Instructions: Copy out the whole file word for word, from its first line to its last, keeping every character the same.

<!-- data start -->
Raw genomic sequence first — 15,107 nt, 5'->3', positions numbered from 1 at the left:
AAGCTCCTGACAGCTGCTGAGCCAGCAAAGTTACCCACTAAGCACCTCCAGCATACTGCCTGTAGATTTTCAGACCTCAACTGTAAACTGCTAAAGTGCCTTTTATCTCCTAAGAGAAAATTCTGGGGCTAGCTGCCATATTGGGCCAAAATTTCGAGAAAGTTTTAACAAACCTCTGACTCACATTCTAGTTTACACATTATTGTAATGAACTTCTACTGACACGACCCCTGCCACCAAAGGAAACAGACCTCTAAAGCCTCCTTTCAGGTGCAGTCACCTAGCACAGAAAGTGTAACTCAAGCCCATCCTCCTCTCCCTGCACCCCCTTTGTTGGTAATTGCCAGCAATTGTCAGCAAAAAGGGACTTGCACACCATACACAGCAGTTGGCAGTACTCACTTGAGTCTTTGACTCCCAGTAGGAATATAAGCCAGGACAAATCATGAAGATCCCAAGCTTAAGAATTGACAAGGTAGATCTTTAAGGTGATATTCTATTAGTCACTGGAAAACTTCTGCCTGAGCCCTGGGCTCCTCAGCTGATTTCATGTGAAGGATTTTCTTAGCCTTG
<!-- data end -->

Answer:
Raw genomic sequence first — 15,107 nt, 5'->3', positions numbered from 1 at the left:
AAGCTCCTGACAGCTGCTGAGCCAGCAAAGTTACCCACTAAGCACCTCCAGCATACTGCCTGTAGATTTTCAGACCTCAACTGTAAACTGCTAAAGTGCCTTTTATCTCCTAAGAGAAAATTCTGGGGCTAGCTGCCATATTGGGCCAAAATTTCGAGAAAGTTTTAACAAACCTCTGACTCACATTCTAGTTTACACATTATTGTAATGAACTTCTACTGACACGACCCCTGCCACCAAAGGAAACAGACCTCTAAAGCCTCCTTTCAGGTGCAGTCACCTAGCACAGAAAGTGTAACTCAAGCCCATCCTCCTCTCCCTGCACCCCCTTTGTTGGTAATTGCCAGCAATTGTCAGCAAAAAGGGACTTGCACACCATACACAGCAGTTGGCAGTACTCACTTGAGTCTTTGACTCCCAGTAGGAATATAAGCCAGGACAAATCATGAAGATCCCAAGCTTAAGAATTGACAAGGTAGATCTTTAAGGTGATATTCTATTAGTCACTGGAAAACTTCTGCCTGAGCCCTGGGCTCCTCAGCTGATTTCATGTGAAGGATTTTCTTAGCCTTG